As I read the story of Elijah, and visualize the people watching this confrontation, I wonder which side I would be rooting for.  After all, Baal is the ancient version of our own idols and false gods that we give allegiance to: popularity, success, wealth and status.  Baal was the popular god of Israel at the time, that is why 450 prophets stood against Elijah.  As I enter the story, sometimes I am Elijah, but often I am one of bystanders or a prophet of Baal. Through the story, I encounter the call of God to be faithful in my time and place.

How has a Biblical story confronted you and your life?

Lord Jesus, help me to read your Word so that your Word enters into my life.

Male Factor in Faithbuilding

We just completed a great week of Vacation Bible Adventure, my first at Resurrection.  I continue to be impressed with the creative energy, commitment and passion of our volunteers.  Tonya Roberts and Laura Holtmeier provided masterful coordination by recruiting, training and leading the teams as we discovered God’s tremendous promises in Psalm 139.  Over a hundred children were touch by the contagious joy of God’s people.

Men of VBA

Among the many impressive volunteers was a strong male contingent.  Don’t get me wrong.  There were many impressive female crew guides, station leaders and organizers.  All played a part.  But in our suburban setting it would be easy for females to overwhelm this nurturing role for children.  So I was doubly pleased to see many of our young men participating in VBA.  They demonstrated that Christian education is not just a female role.  Our young guides provide role models for the younger boys to see how they can live out their faith in Jesus. I was delighted to serve among these talented, spirit-filled male leaders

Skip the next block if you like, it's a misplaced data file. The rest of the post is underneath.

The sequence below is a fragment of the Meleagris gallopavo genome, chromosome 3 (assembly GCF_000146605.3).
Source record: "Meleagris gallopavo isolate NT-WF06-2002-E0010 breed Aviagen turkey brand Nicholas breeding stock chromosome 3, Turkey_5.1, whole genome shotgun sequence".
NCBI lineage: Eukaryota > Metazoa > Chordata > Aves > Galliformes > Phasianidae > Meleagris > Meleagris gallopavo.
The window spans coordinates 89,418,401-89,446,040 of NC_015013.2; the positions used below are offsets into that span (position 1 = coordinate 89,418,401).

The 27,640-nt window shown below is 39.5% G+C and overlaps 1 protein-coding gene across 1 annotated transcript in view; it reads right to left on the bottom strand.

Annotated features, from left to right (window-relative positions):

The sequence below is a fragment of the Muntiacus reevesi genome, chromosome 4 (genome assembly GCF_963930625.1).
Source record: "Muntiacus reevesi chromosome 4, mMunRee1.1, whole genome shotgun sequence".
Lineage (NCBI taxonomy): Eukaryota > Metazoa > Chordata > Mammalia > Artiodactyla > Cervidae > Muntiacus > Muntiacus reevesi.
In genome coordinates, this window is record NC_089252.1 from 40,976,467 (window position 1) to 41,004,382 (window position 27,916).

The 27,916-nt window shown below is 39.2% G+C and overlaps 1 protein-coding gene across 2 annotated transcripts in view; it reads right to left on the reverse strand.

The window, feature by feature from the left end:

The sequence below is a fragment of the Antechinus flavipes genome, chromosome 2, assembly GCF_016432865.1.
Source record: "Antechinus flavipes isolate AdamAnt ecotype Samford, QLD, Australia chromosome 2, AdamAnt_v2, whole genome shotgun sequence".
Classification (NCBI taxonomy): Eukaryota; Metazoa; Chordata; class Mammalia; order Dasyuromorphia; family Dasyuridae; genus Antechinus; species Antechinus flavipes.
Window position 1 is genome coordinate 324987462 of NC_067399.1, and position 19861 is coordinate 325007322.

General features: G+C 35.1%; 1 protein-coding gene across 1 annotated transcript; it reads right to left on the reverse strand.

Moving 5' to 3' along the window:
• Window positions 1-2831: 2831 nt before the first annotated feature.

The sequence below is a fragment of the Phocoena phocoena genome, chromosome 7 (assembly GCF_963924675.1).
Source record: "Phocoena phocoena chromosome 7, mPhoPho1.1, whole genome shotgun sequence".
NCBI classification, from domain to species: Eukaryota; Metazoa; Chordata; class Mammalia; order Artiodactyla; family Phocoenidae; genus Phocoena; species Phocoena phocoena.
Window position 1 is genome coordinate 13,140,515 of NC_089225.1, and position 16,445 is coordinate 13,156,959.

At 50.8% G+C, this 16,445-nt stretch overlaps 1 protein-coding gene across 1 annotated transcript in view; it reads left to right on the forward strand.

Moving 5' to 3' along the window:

The Bible story for the last day was Peter’s denial of Jesus during the passion (Mark 14).  Whenever I tell that story, I remember my theology professor, Gerhard Forde, and his remark to those who claim to be self-confident in their faith in Jesus. Forde would respond, “cock-a-doodle-doo!” Forde saw Peter’s promise that he would remain steadfast as a reflection of the sinner’s trust in one-self.  He would caution us to never look at our faith as something we possess but to always look to Jesus as the one who rescues us.  Any promise I make to God is the faintest echo of God’s promise to us in Jesus Christ. 

As I reflect on this week of VBA, I continue to rejoice in God’s faithful promise to work through his people, male and female, young and old, sinners and saints.  As we sang all week, “God is wild about you.”

Do you have any special memories of Vacation Bible School from your childhood?

Lord Jesus, continue to raise up leaders for your church so that your good news can be heard.